We are the customer-service people, the seed acquirers, the CEO, the CIO, the CFO, the growers, harvesters, manure shovelers, bed diggers, long-range planners, soothsayers, herdspersons, firewood rustlers, egg gatherers, chroniclers, chefs, errand runners and apprentices–the same two people, with a bit of help here and there.

By the day and by the season, we dance through these and other roles, with each other, by ourselves, on the telephone, with visitors, over the Internet, in the kitchen, the seed room, at the barn, in the woods. There are a hundred decisions to be made in a day, domestically, agriculturally, business-wise. Much of the time—when we are most in the flow of things and operating harmoniously—our work is guided by memories, intuition from outside our ego-selves. If we can get out of our own way, solutions appear, questions are answered, and the way to do what needs to be done becomes clearer. I claim no special status in this regard, since a century or two ago most human lives were led along these lines, the unbroken, unspoken memory of the ancestors informing the actions of the descendants. It was the commonest of things, this feeling that you already know how to do something, or how to be, in your heart, toward the land, the soil, the other creatures. We sought and seek our power from the Earth, not from culture. Sometimes we ask outright for guidance; sometimes the guidance is there unbidden, in our hands. The juice of our peasant heritage flows most freely there, in our hands.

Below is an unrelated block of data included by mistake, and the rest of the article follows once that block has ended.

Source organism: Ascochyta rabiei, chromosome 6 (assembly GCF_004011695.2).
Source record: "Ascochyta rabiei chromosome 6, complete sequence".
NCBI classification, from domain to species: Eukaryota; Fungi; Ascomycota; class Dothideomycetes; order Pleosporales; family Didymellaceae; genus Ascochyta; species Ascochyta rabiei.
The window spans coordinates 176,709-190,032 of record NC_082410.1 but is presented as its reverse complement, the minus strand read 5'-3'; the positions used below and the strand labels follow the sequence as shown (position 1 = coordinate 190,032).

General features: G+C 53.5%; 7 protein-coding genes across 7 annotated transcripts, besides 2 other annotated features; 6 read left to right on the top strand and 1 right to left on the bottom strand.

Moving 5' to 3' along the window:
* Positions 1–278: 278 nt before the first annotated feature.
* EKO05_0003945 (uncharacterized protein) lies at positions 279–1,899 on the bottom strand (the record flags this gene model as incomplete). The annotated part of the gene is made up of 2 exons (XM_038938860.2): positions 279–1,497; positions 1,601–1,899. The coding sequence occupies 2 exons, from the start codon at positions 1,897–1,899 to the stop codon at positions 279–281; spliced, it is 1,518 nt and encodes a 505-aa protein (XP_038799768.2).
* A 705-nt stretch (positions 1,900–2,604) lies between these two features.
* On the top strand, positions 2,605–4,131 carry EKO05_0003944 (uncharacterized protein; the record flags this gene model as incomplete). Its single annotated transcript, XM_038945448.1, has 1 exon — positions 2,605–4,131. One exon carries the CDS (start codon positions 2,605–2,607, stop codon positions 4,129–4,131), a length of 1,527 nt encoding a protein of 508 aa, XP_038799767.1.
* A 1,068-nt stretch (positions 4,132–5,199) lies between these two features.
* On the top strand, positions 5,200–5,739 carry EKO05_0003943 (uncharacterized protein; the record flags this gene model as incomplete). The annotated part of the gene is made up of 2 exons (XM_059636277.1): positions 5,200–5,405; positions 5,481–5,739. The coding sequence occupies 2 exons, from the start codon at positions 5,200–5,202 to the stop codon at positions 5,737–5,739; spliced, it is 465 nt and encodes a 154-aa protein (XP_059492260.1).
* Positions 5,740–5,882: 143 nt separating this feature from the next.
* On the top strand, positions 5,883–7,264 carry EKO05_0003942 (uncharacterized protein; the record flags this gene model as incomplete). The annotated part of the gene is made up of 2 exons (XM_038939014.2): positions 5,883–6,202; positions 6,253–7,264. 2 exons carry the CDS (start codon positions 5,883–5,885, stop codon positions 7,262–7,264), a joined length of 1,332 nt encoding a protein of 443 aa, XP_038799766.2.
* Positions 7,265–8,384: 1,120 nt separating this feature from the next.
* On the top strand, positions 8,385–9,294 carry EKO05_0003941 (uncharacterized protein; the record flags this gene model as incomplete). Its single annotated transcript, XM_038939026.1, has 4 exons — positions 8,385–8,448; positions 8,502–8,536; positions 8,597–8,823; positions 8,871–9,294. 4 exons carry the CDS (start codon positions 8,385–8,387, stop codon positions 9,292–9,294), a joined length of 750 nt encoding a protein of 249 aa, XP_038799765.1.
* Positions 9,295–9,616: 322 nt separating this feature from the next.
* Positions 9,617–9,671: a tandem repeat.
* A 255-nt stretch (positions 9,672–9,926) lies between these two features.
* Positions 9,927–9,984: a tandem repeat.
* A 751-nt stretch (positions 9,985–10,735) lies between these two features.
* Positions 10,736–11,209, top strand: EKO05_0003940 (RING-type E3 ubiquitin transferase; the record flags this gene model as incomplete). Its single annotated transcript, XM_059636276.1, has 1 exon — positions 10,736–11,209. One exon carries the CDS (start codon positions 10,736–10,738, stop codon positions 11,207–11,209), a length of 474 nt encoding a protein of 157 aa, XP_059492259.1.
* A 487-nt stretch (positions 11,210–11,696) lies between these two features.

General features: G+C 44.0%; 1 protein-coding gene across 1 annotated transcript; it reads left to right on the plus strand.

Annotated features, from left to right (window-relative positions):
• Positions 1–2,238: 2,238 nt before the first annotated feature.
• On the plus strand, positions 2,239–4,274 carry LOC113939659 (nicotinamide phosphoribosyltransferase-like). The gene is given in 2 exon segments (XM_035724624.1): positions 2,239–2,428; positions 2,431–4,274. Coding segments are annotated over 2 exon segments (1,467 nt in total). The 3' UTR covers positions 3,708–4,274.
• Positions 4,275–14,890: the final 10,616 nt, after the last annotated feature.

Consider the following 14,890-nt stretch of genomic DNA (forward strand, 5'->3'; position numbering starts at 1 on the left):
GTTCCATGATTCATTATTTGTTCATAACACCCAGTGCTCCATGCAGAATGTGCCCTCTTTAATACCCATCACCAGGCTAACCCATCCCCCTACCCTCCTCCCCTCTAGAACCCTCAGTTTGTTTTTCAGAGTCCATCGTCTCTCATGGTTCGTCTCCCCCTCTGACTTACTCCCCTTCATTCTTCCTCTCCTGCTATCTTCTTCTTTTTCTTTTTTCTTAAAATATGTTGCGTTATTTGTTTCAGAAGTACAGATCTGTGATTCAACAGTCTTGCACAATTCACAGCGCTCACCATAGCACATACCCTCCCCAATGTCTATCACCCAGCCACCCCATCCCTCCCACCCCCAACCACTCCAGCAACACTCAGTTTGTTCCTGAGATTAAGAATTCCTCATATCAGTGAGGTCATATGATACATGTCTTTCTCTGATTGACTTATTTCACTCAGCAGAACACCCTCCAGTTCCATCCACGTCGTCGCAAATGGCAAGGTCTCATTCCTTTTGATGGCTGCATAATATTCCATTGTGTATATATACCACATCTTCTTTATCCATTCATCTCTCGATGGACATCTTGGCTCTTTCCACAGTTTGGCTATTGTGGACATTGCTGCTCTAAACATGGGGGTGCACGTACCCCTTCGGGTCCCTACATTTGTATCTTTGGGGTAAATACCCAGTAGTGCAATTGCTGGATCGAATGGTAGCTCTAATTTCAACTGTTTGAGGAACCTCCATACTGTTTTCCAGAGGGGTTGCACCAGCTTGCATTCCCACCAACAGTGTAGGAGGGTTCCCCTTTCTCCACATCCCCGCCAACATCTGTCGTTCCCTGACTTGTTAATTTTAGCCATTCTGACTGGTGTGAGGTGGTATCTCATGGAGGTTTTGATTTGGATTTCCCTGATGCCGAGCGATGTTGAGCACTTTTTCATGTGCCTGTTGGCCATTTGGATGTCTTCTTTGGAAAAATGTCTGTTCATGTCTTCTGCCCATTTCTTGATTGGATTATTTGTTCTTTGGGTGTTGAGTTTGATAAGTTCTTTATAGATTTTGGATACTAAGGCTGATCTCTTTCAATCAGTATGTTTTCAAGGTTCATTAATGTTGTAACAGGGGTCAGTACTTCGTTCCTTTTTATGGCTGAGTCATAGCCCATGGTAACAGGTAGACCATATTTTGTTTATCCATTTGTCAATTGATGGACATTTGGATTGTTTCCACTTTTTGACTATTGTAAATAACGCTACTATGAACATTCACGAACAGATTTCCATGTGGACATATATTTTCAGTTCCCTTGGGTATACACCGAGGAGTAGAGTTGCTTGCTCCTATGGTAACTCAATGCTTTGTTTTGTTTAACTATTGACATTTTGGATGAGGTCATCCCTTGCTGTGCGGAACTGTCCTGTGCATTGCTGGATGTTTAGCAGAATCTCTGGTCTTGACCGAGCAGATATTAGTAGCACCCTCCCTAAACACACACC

Regard Steiner’s wistful evocations of the peasant intelligence. You know he already has seen, in grief-stricken moments of clairvoyance, how the capitalist dollar mindset debases ancestral knowledge and crams modern ideas into its place; how corporate propaganda supplants ancient and true values with gadgets, rape of spirit and wage slavery; how slogans like “economy of scale,” “the bottom line,” bigger is better,” and “time is money,” become unexamined axioms underlying the industrialization of agriculture, the despoiling of land, the bureaucratization of experience, and the perversion of education.

But memory remains. We operate under what Andrew Lorand calls “a metaphor and encouragement for thoroughness, depth and presence of personal, spiritual involvement over the more industrialized version of more is better…” Our ancestors were pretty much ignorant of affairs outside their own village or region, but within the circumference of their attention they were all “depth and presence.” Depth and presence and faithfulness and devotion and reverence for all life. More and more, at Aurora Farm, in our daily routine of observation, attention to detail, care for rooted brothers and four-footed sisters and the soil that nourishes us all, we are gifted to live by light of memory, shedding some of the baggage of the present.

“Bigger is better” becomes “enough is enough.”

Woody Wodraska and Barbara Mary Victoria Scott operate Aurora Farm in southeastern British Columbia, where they grow Biodynamic seeds for family gardens and produce a line of herbal health alternatives, tinctures and oils. Woody was introduced to Biodynamics in 1975 and has been involved in 16 garden and farm projects in the United States and Canada, many of them Biodynamic start-ups.